Perhaps throughout Rock Island County there is no name so often recalled or regarded among old settlers as that of Colonel Ezra M. Beardsley, unless it be those of the late Major James M. Beardsley, or the former’s brother, James M. Beardsley. The life of Ezra was one of incessant activity and brilliant success, and up to the time of his death and since he was highly esteemed as an exemplary citizen, a patriot of the most courageous and pronounced character, and a man whom all were delighted to call friend. Strong as iron, he was a child; gentle as a baby, he was an untamed lion when the question of right was in jeopardy.
Ezra Beardsley was born October 14, 1827, at Ashland, Green County, New York, his parents being Elisha and Caroline (M. Marvin) Beardsley. He traced his progenitors back to the early portion of the Seventeenth Century, many of them having served in the Army and Navy during the various uprisings and wars which have made history for this nation. He came to Illinois in 1844, and until 1870, when he removed to Kansas, had been a resident of Rock Island County. In 1855 he was elected Sheriff; was admitted to the bar in 1859, after a thorough course in law; enlisted in the “three months’ service,” and was commissioned Lieutenant in the Sixty-ninth Illinois Volunteers. He was promoted to the rank of Post-Adjutant at Camp Douglas, then a military prison near Chicago. His humane efforts in behalf of the unfortunate prisoners of war at that time would of themselves furnish material for a large volume. After his term of three months in the Army, Mr. Beardsley returned to Rock Island and re-enlisted. He became a recruiting officer; he organized six companies of the One Hundred and Twenty-sixth Illinois Volunteers, and was elected Lieutenant-Colonel of that Regiment, serving in the famous Army of the Tennessee. Later he was transferred to Arkansas, where he was made Post Commander at Devall’s Bluff, a strategical point on the Arkansas River.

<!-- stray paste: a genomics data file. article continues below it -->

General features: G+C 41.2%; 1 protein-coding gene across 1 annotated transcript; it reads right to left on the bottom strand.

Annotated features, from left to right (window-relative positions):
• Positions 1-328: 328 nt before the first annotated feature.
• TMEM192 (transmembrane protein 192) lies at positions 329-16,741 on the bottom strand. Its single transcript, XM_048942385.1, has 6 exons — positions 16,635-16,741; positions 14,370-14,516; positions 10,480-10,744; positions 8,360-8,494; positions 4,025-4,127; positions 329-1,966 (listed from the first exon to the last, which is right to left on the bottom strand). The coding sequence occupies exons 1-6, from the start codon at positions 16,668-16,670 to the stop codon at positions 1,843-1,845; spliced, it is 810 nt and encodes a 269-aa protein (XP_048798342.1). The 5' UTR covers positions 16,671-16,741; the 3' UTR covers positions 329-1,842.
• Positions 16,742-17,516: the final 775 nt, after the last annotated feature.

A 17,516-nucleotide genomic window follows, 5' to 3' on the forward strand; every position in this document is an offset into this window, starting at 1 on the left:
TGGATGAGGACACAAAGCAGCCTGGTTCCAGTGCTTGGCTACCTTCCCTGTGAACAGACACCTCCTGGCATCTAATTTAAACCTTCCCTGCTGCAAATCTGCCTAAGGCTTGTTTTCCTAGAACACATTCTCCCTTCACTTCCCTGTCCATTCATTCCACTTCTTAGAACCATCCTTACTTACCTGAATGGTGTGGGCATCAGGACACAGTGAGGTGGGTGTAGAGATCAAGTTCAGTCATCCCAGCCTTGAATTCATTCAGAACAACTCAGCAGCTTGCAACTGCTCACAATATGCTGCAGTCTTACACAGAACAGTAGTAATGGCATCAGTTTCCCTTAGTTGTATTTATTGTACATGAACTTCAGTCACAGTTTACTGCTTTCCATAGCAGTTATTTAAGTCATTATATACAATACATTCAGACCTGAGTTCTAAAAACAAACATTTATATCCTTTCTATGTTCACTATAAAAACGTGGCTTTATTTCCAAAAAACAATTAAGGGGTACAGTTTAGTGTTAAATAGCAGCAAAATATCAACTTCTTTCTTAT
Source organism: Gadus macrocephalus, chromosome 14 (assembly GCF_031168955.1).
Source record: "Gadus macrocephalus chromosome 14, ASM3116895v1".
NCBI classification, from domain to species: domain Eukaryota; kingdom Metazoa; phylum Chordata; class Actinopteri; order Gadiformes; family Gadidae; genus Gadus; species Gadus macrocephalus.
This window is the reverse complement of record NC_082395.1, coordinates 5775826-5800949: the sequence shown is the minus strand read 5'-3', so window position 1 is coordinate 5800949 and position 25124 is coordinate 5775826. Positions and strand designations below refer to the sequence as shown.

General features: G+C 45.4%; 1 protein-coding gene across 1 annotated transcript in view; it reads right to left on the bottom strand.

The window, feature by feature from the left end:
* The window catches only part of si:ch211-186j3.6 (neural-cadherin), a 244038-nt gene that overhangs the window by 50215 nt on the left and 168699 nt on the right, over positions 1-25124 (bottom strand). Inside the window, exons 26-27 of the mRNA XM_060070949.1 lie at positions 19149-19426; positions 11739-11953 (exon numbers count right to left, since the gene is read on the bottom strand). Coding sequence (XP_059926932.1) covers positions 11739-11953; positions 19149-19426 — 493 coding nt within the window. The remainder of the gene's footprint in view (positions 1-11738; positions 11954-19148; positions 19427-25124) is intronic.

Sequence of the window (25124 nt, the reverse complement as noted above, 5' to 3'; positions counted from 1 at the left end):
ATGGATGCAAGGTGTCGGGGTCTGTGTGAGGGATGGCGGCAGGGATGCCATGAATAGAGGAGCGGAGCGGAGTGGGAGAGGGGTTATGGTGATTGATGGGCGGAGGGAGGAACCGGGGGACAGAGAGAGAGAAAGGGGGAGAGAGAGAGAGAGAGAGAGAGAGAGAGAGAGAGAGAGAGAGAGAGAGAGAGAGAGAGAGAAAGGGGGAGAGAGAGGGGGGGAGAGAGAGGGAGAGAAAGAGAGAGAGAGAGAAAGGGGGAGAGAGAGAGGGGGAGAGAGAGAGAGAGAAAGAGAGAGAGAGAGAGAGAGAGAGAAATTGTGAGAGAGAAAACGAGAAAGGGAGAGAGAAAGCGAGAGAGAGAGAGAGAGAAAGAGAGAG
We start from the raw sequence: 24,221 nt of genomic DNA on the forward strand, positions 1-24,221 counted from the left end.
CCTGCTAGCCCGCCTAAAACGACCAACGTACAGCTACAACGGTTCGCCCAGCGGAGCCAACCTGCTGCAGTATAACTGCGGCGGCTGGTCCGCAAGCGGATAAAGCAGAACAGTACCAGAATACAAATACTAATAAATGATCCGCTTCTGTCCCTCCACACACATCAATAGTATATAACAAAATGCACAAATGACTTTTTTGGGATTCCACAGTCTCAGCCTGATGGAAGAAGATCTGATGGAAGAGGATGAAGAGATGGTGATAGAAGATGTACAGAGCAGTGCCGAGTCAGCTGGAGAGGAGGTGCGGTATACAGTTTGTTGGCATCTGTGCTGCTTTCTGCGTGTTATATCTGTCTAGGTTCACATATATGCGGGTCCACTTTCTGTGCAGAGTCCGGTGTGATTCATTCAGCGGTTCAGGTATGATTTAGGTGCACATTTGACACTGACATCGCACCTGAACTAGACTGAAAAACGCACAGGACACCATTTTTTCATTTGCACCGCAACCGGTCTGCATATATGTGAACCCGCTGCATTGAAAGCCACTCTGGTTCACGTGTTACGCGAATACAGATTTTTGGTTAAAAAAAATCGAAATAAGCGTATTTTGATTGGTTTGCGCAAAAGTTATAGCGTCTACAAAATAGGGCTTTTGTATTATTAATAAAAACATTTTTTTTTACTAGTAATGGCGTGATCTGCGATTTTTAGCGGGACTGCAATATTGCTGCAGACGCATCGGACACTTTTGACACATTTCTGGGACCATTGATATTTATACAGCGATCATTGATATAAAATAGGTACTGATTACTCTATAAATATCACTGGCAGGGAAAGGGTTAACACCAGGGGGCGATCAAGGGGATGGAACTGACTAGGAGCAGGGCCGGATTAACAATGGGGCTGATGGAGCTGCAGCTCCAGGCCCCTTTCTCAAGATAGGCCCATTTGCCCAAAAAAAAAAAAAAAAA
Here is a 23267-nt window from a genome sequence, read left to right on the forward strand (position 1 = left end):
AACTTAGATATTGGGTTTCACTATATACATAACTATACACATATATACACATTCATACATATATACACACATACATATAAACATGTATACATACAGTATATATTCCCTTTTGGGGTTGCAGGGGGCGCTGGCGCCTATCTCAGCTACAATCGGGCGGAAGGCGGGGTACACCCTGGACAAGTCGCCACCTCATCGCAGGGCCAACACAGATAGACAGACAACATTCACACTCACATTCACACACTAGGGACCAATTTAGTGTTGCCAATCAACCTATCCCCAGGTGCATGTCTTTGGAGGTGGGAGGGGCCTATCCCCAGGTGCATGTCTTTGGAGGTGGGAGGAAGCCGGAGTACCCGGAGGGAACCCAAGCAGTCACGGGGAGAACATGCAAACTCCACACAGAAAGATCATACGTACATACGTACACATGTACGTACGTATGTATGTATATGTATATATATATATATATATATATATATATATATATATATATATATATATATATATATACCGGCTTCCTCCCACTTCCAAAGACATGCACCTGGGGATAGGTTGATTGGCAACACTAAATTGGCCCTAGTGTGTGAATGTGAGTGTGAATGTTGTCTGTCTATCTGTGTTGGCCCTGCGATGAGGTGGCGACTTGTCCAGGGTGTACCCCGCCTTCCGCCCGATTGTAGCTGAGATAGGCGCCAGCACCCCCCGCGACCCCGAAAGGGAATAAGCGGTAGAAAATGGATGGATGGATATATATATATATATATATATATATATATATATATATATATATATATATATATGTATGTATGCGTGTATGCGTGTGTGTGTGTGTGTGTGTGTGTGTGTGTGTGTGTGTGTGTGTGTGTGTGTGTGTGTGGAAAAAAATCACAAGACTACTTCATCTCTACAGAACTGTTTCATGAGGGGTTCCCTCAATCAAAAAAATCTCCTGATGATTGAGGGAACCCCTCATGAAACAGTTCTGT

In the spring of 1870 Colonel Beardsley went to Parker, Kansas, where, for a time, he pursued his chosen profession, and, as a diversion, invested in a sheep ranch. Several years afterwards he removed to Lake City, Barber County, Kansas, where he died, 1885.
February 8, 1848, Mr. Beardsley married Sarah Lemon, of Millersburg, Illinois. Their children were Mary C., Seth Marvin (deceased) Ezra Irving, now in Pueblo, Colorado, and William Lincoln, now in Oklahoma, and Albert L., at Fort Madison, Iowa.
As to the personal attributes of Mr. Beardsley, his war record, his reputation and standing as a barrister, citizen, and a parent, feeble words are inadequate to depaint. As a soldier his long career was embellished with inspiring deeds and kindnesses, his courage was miraculous in its recklessness, and his patriotism was undimmed in the darkest hours of the nation’s peril.
His children now reside in several States, and his friends in many more; yet there is never a recurring thought of Colonel Ezra M. Beardsley which does not bring with it a felicitous thought and a moment of contemplation that is good to feel. Surely Rock Island County has furnished the State and the nation with many brave and noble men, and among the front rank the name of Colonel Ezra Beardsley will always be conspicuous.